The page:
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I am not great-minded enough to remain
poor for the love of my profession; so I
have made up my mind to leave off
cultivating that and cultivate the public." Burdle
did as he threatened, and is growing rich.
It is quite true in his case that the patients
who have gone to him, have gone to a most
competent and able man, whose knowledge
can repay their confidence. It is not,
however, for that reason that he prospers; he
has put a restraint on himself and thrown
a bushel over the light that was in him.
He means, in fact, to be rich in spite of all
his talents and attainments.

This is not the whole case that I, as an
apothecary of the world, wish to lay before
you, ladies and gentlemen, but there is here
perhaps enough of it. Some men there are,
who have in them a spark of that high energy
by which they are enabled not only to merit
much, but to secure also the attainment of
their full deserts. That energy belongs to
genius; for I have no faith at all in obscure
Hampdens. But the great mass of a profession
does not consist of men gifted with
extraordinary powers; and, in the discriminating
between its respective members
in the case of medical men certainly
very great mistakes are made by the public.
It is not my intention to be metaphysical.
I own my wit to be too shallow
to enable any one to dive at all deeply
into the causes of these facts that I have
pointed out. I only state them and affirm
their truth. I think I can affirm also that a
knowledge of these things is acquired very
early by our students of Medicine, if they do
not at the very outset bring it with them to
the hospitals. I believe, also, that the errors
of the public, when the students are
transformed into practitioners, tend in the highest
degree to induce young and struggling men
to adopt a tone of feeling or a line of conduct
that is very much at odds with the spirit of
a philosophical and liberal profession. I think
that there would be more study among pupils,
and a great deal less that is disreputable
among the practices of surgeons and
physicians, if we all knew that the public took
some pains to judge us on our own respective
merits.

To do this gentlemen and ladies must not
learn for themselves the whole art of healing
from a pamphlet or a handbill, and then
choose to be attended by that person among
us whose stock of knowledge seems to be
most nearly level to the contents of such a
manifesto. Neither must we be chosen for
any supposed merit in our coats, our carriages,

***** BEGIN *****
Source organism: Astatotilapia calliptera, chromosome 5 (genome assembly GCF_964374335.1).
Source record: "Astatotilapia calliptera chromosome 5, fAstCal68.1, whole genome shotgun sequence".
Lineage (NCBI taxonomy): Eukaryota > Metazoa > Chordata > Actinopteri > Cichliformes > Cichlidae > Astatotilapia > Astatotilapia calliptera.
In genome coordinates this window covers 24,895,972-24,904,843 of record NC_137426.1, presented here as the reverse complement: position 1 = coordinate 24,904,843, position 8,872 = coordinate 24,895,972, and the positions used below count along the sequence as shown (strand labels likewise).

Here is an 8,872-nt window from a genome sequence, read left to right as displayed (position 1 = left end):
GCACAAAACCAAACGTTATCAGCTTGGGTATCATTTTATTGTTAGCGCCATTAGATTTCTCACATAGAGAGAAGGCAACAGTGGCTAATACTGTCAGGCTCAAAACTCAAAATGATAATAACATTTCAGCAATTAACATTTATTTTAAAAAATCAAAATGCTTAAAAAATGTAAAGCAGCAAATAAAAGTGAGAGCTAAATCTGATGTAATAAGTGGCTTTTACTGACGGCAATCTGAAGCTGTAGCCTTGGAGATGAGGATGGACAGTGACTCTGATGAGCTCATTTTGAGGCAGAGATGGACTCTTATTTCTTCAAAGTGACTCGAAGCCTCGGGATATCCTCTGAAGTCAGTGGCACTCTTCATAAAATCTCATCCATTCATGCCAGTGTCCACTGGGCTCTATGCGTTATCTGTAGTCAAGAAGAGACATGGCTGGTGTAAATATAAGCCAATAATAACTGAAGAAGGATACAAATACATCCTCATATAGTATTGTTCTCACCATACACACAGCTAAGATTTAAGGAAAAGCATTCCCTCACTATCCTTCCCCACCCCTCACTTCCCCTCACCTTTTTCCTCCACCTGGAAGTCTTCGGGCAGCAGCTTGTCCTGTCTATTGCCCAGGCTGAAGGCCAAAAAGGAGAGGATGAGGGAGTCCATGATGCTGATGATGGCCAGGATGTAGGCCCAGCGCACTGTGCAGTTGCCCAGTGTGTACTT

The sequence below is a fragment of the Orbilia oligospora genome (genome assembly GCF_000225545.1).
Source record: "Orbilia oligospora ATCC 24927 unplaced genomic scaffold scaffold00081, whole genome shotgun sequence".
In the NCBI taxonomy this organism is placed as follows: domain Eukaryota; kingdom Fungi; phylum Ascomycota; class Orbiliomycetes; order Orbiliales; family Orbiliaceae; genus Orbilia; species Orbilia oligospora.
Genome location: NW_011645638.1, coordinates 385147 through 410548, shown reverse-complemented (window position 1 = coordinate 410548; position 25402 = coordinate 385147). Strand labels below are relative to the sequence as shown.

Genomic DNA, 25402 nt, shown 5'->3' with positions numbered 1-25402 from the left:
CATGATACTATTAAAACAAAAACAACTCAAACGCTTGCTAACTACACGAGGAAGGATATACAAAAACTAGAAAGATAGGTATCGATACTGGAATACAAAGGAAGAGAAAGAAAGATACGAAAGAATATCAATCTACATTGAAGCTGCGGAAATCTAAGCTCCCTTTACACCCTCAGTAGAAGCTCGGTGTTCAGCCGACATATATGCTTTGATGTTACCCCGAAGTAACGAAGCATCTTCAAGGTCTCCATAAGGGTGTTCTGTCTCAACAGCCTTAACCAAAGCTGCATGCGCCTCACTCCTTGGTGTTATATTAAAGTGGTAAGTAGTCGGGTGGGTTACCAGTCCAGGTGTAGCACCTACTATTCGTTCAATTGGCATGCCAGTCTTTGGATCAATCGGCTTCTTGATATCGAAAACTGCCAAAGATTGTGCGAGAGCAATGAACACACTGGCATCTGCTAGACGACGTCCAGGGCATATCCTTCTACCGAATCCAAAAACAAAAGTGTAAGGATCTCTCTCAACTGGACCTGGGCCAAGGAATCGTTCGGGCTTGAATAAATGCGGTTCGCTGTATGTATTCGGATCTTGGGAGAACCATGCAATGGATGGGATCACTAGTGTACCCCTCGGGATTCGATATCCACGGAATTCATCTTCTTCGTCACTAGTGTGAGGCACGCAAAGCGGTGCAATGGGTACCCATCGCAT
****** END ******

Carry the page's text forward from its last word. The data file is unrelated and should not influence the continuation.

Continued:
our persons. If Smith has a greyer head, and
perhaps, a thicker skull than mine, let not his
hair give him a start in the race with me for
public confidence. I cannot undertake to tell
in what way people ought to use, in regard
to us, the judgment they possess; nevertheless,
I think that, on the whole, they could do
better than they now do, if they tried. I
may be lecturing to the winds, or I may not.
Should, however, any amendment take place
in the public understanding of the respective
merits of practitioners, I shall not fail to
become aware of it. For I am afraid that it
will cause me to put down my brougham.

         THE EVE OF A JOURNEY.

A RESPECTABLY dressed middle-aged woman
sat in the window-seat in the fine old hall
of Chedbury Castle. There was nothing
remarkable in her appearance, except a look
of settled yet patient anxiety, which deepened,
as the short October's day drew near to its
close and broad slanting sunset gleams and
shadows stole across the quiet little shrubbery
and grass plot, upon which she looked out
fixedly. The servants, after having made her
the offer of refreshmentwhich she declined
came and went upon their various errands,
without any apparent consciousness of her
presence. And this was an occasion upon
which a personage of higher note might very
easily have been overlooked: one of those
times of general bustle, preparation, and
delightful confusion, when everybody seems to
be busy helping somebody else; and the
bonds of discipline undergo a not unpleasing
relaxation. The family were going abroad.

Two or three men servants, under the
direction of an elderly duennawith respectability
imprinted on every wrinkle of her
countenance and rustling out of every fold
of her black silk dresswere busily cording
trunks and portmanteaus. She stood over
them proud, pleased, and important; for she
was one of the travelling party; my young
lady's own woman, who had waited upon her
from her childhood. She looked upon her
own trunk complacently; for it carried her
fortune; and, had she ever heard of Caesar,
she could have made a very apt quotation.
As it was, she unbent in a little stately chat
with a man who wore, like herself, the aspect
of an old, privileged retainer.

"Well, Mrs. Jenkyn," he remarked, "I cannot
but say that I wish you were well across
the seas and back again, to tell us all that you
have met with among the Mounseersfor I
reckon you will come back to Chedbury, and
so perhaps will my lord, and so will Mrs.
Moreton; but, as to our young lady, we
shall have seen the last of her when she leaves
the Park gates behind her to-morrow. There
are not so many like her, from all I've heard
of foreign parts; so good and so pretty; with
so many acres at her back, that they'll let
her away from among them so easily. Take
my word for it, some prince of the blood, or
duke at the very leastfor where you're
going they're as thick as blackberries at
Martinmaswill take and marry her, whether
she likes it or not. Besides," he added,
sinking his voice into a confidential whisper,
"old stories'll be left on this side of the salt
water. They won't cross it after her."

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